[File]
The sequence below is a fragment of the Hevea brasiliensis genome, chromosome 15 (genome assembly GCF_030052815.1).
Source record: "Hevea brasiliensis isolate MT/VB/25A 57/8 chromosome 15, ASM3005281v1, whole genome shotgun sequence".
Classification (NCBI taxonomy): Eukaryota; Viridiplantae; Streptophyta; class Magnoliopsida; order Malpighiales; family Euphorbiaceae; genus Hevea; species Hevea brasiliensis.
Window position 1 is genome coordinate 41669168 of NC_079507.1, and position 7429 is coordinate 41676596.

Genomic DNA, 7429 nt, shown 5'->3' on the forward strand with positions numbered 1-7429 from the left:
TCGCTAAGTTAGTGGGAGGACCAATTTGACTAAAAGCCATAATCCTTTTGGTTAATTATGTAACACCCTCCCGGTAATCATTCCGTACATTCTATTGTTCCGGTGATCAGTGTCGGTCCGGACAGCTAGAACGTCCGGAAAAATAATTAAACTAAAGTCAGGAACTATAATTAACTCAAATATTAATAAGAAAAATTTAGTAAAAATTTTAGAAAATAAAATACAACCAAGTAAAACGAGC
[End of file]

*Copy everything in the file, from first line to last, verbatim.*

The sequence below is a fragment of the Hevea brasiliensis genome, chromosome 15 (genome assembly GCF_030052815.1).
Source record: "Hevea brasiliensis isolate MT/VB/25A 57/8 chromosome 15, ASM3005281v1, whole genome shotgun sequence".
Classification (NCBI taxonomy): Eukaryota; Viridiplantae; Streptophyta; class Magnoliopsida; order Malpighiales; family Euphorbiaceae; genus Hevea; species Hevea brasiliensis.
Window position 1 is genome coordinate 41669168 of NC_079507.1, and position 7429 is coordinate 41676596.

Genomic DNA, 7429 nt, shown 5'->3' on the forward strand with positions numbered 1-7429 from the left:
TCGCTAAGTTAGTGGGAGGACCAATTTGACTAAAAGCCATAATCCTTTTGGTTAATTATGTAACACCCTCCCGGTAATCATTCCGTACATTCTATTGTTCCGGTGATCAGTGTCGGTCCGGACAGCTAGAACGTCCGGAAAAATAATTAAACTAAAGTCAGGAACTATAATTAACTCAAATATTAATAAGAAAAATTTAGTAAAAATTTTAGAAAATAAAATACAACCAAGTAAAACGAGC